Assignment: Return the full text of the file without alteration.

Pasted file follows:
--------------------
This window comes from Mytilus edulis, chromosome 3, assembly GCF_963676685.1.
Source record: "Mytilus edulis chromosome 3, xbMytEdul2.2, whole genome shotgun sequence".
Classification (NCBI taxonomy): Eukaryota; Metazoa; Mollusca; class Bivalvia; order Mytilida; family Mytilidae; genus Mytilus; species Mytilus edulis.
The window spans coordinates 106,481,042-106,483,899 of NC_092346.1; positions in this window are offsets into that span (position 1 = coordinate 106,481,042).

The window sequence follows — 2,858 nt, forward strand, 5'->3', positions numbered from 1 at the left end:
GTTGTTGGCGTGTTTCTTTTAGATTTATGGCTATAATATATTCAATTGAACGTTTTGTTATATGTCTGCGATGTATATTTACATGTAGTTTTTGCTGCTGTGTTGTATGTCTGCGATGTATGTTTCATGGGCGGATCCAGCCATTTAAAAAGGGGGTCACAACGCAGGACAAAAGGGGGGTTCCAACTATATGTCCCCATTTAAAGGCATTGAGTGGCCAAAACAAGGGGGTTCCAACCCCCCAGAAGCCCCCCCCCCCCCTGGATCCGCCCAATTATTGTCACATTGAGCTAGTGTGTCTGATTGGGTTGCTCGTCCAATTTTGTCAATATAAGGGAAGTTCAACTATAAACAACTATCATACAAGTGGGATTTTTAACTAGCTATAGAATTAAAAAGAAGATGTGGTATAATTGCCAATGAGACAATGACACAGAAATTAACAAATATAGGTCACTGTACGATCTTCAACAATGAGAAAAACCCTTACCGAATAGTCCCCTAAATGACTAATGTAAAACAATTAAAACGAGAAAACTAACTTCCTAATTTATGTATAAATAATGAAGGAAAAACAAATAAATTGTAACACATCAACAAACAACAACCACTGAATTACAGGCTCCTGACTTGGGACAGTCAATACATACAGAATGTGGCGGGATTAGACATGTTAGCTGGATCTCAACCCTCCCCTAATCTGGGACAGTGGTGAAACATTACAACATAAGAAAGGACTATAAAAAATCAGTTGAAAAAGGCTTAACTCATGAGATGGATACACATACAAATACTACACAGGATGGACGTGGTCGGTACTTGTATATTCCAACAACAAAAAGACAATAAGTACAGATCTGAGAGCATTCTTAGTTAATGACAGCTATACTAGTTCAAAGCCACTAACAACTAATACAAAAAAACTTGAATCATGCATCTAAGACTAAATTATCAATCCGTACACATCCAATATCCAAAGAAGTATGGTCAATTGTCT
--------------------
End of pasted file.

This window comes from Mytilus edulis, chromosome 3, assembly GCF_963676685.1.
Source record: "Mytilus edulis chromosome 3, xbMytEdul2.2, whole genome shotgun sequence".
Classification (NCBI taxonomy): Eukaryota; Metazoa; Mollusca; class Bivalvia; order Mytilida; family Mytilidae; genus Mytilus; species Mytilus edulis.
The window spans coordinates 106,481,042-106,483,899 of NC_092346.1; positions in this window are offsets into that span (position 1 = coordinate 106,481,042).

The window sequence follows — 2,858 nt, forward strand, 5'->3', positions numbered from 1 at the left end:
GTTGTTGGCGTGTTTCTTTTAGATTTATGGCTATAATATATTCAATTGAACGTTTTGTTATATGTCTGCGATGTATATTTACATGTAGTTTTTGCTGCTGTGTTGTATGTCTGCGATGTATGTTTCATGGGCGGATCCAGCCATTTAAAAAGGGGGTCACAACGCAGGACAAAAGGGGGGTTCCAACTATATGTCCCCATTTAAAGGCATTGAGTGGCCAAAACAAGGGGGTTCCAACCCCCCAGAAGCCCCCCCCCCCCCTGGATCCGCCCAATTATTGTCACATTGAGCTAGTGTGTCTGATTGGGTTGCTCGTCCAATTTTGTCAATATAAGGGAAGTTCAACTATAAACAACTATCATACAAGTGGGATTTTTAACTAGCTATAGAATTAAAAAGAAGATGTGGTATAATTGCCAATGAGACAATGACACAGAAATTAACAAATATAGGTCACTGTACGATCTTCAACAATGAGAAAAACCCTTACCGAATAGTCCCCTAAATGACTAATGTAAAACAATTAAAACGAGAAAACTAACTTCCTAATTTATGTATAAATAATGAAGGAAAAACAAATAAATTGTAACACATCAACAAACAACAACCACTGAATTACAGGCTCCTGACTTGGGACAGTCAATACATACAGAATGTGGCGGGATTAGACATGTTAGCTGGATCTCAACCCTCCCCTAATCTGGGACAGTGGTGAAACATTACAACATAAGAAAGGACTATAAAAAATCAGTTGAAAAAGGCTTAACTCATGAGATGGATACACATACAAATACTACACAGGATGGACGTGGTCGGTACTTGTATATTCCAACAACAAAAAGACAATAAGTACAGATCTGAGAGCATTCTTAGTTAATGACAGCTATACTAGTTCAAAGCCACTAACAACTAATACAAAAAAACTTGAATCATGCATCTAAGACTAAATTATCAATCCGTACACATCCAATATCCAAAGAAGTATGGTCAATTGTCT